The Psychology of Political Polarization
The Psychology of Political Polarization was inspired by the notion that, to understand the momentum of radical political movements, it is important to understand the attitudes of individual citizens who support such movements.
Leading political psychologists have contributed to this important book, in which they share their latest ideas about political polarization – a complex phenomenon that cannot be traced back to a single cause, and that is associated with intolerance, overconfidence, and irrational beliefs. The book explores the basis of political polarization as being how citizens think and feel about people with a different worldview, how they perceive minority groups, and how much they trust leaders and experts on pressing societal issues such as climate change, health, international relations, and poverty. The chapters are organized into two sections that examine what psychological processes and what social factors contribute to polarization among regular citizens. The book also describes practical strategies and interventions to depolarize people.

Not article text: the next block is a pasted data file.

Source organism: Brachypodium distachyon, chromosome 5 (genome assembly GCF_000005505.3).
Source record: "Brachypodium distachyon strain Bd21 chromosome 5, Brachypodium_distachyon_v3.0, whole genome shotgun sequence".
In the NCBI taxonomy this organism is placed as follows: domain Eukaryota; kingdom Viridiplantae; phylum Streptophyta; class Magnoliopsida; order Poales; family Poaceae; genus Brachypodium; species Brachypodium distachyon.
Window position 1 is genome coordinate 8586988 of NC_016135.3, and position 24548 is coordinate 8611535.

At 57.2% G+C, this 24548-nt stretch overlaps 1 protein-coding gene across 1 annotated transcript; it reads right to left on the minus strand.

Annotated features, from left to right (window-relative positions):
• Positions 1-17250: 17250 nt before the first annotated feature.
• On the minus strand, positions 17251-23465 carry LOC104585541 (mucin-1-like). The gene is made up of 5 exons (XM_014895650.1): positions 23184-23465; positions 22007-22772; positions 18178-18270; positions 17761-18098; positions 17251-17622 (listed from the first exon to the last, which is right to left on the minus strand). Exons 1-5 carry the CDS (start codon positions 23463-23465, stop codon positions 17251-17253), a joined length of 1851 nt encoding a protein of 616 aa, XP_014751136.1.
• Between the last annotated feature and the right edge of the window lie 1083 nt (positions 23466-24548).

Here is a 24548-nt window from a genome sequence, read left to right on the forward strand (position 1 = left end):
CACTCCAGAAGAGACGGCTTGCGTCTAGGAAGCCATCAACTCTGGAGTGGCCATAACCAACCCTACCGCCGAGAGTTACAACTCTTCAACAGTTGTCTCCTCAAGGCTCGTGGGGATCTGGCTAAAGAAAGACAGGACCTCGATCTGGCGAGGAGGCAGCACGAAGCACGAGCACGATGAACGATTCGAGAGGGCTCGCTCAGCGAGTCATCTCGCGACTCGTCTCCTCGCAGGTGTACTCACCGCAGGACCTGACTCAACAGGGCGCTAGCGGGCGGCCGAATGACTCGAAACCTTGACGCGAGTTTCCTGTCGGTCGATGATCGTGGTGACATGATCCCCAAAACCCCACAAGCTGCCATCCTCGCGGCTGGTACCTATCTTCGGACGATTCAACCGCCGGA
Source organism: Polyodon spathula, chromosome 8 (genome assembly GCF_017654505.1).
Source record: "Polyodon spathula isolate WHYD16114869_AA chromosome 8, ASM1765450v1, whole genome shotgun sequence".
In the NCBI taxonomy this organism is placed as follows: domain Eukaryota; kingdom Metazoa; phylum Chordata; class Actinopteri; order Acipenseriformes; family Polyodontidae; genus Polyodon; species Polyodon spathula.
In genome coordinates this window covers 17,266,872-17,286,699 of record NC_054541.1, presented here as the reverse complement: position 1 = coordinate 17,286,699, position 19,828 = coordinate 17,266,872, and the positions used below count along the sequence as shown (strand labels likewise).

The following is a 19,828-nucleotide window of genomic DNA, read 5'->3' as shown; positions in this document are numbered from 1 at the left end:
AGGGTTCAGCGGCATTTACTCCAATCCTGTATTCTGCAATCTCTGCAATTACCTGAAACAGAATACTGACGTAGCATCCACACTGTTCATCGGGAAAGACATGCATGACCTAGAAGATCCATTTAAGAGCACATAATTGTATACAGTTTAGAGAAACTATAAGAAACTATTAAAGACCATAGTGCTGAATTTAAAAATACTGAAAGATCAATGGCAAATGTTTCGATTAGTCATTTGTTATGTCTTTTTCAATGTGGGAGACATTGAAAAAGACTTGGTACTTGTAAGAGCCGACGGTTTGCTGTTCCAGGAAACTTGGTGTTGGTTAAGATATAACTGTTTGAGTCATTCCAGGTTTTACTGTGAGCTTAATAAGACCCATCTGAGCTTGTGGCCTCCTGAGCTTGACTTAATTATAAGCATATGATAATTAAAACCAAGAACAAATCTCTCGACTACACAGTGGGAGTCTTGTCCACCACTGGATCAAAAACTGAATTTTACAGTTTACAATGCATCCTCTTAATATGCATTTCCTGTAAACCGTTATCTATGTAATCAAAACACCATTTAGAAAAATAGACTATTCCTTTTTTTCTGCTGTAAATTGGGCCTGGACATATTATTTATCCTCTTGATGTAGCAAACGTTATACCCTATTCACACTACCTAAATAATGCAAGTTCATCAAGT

The book offers a state-of-the-art introduction to the psychology of political polarization which will appeal to the academic market and political professionals.
Chapter 1. The Psychology of Political Polarization: An Introduction
Jan-Willem van Prooijen
Section 1 –Underlying Processes of Political Polarization
Chapter 2. When Do Psychological Differences Predict Political Differences? Engagement and the Psychological Bases of Political Polarization
Christopher M. Federico
Chapter 3. The Political Mindset of Supporters of Radical and Populist Parties
Alain van Hiel, Jasper van Assche, & Tessa Haesevoets
Chapter 4. A Psychological Profile of Extreme Trump Supporters
Laura Kinsman & Jeremy A. Frimer
Chapter 5. The Impact of Relational Goals on Political Polarization
Section 2 – The Social Context of Political Polarization
Chapter 6. Support for Populist Parties: Economic Deprivation, Cultural Backlash, or Status Anxiety?
Jolanda Jetten & Frank Mols
Chapter 7. The Agreement Paradox: How Pressures to Agree with Others Ultimately Cause More Societal Division
Lucian Gideon Conway, III, Shannon C. Houck, Linus Chan, Meredith A. Repke, & James D. McFarland
Chapter 8. Converging Moral Views in Social Networks and its Impact on Protest Violence Marlon Mooijman
Chapter 9. Can the Partisan Divide in Climate Change Attitudes be Bridged? A Review of Experimental Interventions
Jacob B. Rode & Peter H. Ditto